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What About: The Viking Gt. Drives Like A Car - Lol...
What about: The Viking GL. Drives like a car - loads like a van. As you see, the copy developed naturally by: (a) linking the first queue with the headline, (b) spelling out, early on, the attributes of the vehicle, (c) reinforcing those benefits with capacity/price/economy facts, (d) urging the prospect to take some positive action. Additional points to note are: (e) each USP was mentioned, or hinted at, twice, (1) the employment of some simply-go phrased questions to open doors to sales points, (g) tight paragraphs are easy to scan. A two-word question like 'How come?', for instance, is an effective and neat device for linking a promise with the facts about that promise.
Take the following promise: 'We give you a better service than most'. If followed by 'How come?' can help us introduce factual evidence like: 'Our service engineers are on call twenty-four hours a day,' or whatever the case happens to be. I'll repeat what I said earlier. Keep it short and keep it simple.
Much copy has no more than single-sentence paragraphs. Often, just one word suffices as a sentence.
But only constant use - meaning constant trial and error - will get you to that level of skill. As a decent-sized ad in one of the nationals, the above copy and headline, along with a suitable illustration (perhaps a picture of the number of people, plus the amount of luggage and paraphernalia which may be carried), would be quite impressive. The moderate length of the copy lends itself to the use of a large typeface; and that will make it the more readable.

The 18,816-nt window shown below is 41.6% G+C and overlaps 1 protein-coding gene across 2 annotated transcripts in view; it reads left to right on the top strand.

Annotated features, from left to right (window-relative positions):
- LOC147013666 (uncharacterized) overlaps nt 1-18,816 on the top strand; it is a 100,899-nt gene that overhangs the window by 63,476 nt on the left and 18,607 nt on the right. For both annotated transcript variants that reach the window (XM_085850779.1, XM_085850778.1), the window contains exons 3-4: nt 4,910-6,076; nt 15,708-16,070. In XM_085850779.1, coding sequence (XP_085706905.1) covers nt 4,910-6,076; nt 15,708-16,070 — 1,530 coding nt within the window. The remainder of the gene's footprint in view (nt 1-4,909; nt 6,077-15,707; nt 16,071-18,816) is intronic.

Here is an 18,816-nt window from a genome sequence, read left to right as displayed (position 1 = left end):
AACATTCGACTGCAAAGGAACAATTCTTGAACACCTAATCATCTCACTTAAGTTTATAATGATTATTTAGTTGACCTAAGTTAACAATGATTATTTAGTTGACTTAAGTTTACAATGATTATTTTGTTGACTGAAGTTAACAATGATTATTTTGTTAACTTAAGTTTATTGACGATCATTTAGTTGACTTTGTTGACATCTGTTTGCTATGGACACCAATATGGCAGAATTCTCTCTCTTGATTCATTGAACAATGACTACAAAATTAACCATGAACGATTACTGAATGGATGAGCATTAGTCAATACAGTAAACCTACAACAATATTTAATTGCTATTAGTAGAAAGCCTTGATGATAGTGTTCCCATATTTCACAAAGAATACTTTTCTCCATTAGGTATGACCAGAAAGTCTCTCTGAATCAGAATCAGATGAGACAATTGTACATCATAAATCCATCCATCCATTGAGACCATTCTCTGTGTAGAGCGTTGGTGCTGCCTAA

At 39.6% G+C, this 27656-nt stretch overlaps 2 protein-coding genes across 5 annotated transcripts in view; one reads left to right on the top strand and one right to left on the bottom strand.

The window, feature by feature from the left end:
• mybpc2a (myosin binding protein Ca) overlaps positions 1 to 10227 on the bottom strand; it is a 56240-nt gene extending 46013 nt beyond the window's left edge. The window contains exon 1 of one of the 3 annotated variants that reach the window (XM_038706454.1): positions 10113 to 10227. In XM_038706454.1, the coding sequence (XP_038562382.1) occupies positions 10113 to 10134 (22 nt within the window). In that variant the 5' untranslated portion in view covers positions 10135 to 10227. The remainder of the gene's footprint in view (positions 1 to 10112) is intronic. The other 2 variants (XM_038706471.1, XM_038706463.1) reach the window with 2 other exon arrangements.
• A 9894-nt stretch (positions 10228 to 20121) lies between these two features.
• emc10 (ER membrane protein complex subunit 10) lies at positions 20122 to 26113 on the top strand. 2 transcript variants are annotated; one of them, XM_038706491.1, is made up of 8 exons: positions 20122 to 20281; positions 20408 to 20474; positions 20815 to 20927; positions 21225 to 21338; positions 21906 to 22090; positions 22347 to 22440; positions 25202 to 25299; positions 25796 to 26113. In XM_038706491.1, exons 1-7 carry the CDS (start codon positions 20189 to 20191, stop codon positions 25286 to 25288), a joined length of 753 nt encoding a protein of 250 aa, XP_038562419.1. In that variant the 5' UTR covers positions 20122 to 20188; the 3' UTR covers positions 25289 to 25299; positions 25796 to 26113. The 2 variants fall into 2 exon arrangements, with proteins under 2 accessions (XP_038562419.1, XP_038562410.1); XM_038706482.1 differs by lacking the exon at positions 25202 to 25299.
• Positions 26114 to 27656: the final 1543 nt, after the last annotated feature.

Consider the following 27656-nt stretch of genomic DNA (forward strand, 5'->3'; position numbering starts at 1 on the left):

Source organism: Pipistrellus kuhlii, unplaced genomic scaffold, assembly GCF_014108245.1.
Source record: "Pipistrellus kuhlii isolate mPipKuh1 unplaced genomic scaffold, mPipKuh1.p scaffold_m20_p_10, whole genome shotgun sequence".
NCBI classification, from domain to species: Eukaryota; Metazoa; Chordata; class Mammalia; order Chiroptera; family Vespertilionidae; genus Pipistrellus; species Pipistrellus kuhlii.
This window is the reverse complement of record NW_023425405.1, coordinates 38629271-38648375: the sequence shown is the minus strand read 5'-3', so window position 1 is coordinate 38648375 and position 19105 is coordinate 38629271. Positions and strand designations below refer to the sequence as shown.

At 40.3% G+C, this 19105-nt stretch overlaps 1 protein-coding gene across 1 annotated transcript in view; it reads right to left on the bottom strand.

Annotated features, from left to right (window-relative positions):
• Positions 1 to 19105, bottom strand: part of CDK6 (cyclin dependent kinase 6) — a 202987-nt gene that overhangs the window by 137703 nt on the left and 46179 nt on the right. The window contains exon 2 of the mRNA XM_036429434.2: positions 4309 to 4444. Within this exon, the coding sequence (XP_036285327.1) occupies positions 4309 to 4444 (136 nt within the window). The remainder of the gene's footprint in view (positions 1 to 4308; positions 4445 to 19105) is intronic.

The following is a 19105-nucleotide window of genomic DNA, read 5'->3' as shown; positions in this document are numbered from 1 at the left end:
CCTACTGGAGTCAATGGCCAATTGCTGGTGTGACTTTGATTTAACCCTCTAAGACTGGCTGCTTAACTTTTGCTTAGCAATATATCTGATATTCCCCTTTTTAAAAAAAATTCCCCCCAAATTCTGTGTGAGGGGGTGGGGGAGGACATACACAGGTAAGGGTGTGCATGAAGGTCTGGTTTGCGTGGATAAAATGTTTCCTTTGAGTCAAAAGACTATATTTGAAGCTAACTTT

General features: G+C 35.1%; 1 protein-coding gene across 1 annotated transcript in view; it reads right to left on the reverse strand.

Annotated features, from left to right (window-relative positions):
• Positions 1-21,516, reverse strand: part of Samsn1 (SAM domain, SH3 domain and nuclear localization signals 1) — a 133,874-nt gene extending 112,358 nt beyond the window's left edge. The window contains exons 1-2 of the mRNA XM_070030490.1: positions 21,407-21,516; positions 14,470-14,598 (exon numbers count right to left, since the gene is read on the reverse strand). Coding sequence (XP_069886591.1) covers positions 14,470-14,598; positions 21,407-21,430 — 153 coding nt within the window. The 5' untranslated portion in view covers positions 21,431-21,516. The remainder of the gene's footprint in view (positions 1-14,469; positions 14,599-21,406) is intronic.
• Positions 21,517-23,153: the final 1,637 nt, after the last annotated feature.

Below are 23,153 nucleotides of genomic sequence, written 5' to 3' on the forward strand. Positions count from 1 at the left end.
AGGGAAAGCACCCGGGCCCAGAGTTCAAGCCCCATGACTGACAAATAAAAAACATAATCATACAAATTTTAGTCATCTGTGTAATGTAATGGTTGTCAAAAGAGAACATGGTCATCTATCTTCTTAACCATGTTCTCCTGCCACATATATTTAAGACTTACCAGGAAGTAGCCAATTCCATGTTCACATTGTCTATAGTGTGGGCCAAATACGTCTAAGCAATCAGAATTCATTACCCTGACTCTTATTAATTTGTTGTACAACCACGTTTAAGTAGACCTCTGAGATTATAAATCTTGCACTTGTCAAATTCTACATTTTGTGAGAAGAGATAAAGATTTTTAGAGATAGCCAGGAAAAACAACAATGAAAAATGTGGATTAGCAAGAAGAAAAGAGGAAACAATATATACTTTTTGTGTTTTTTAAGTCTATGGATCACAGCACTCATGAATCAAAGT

Although you may probably never need to know anything about typefaces or typesizes, you should be aware that type is measured in 'points'. There are twelve points to an 'em' and six ems, or seventy-two points, to the inch. The type you are reading is eleven point. That much is worth knowing, because when your designer says he intends putting a headline in forty-eight point, you won't be left with a blank expression. Will you? The above ad would also work, relatively speaking, in an A4-size magazine, either as a full webpage or a half-page.
All that happens in this case is that the picture and/or the typesize is reduced in proportion. Enough of that. We have just picked up a new client. He is in the middle-of-the-road furniture business. By that, I am not suggesting he retails junk; but neither does he stock the thoroughbreds of the furniture world, either....next: >>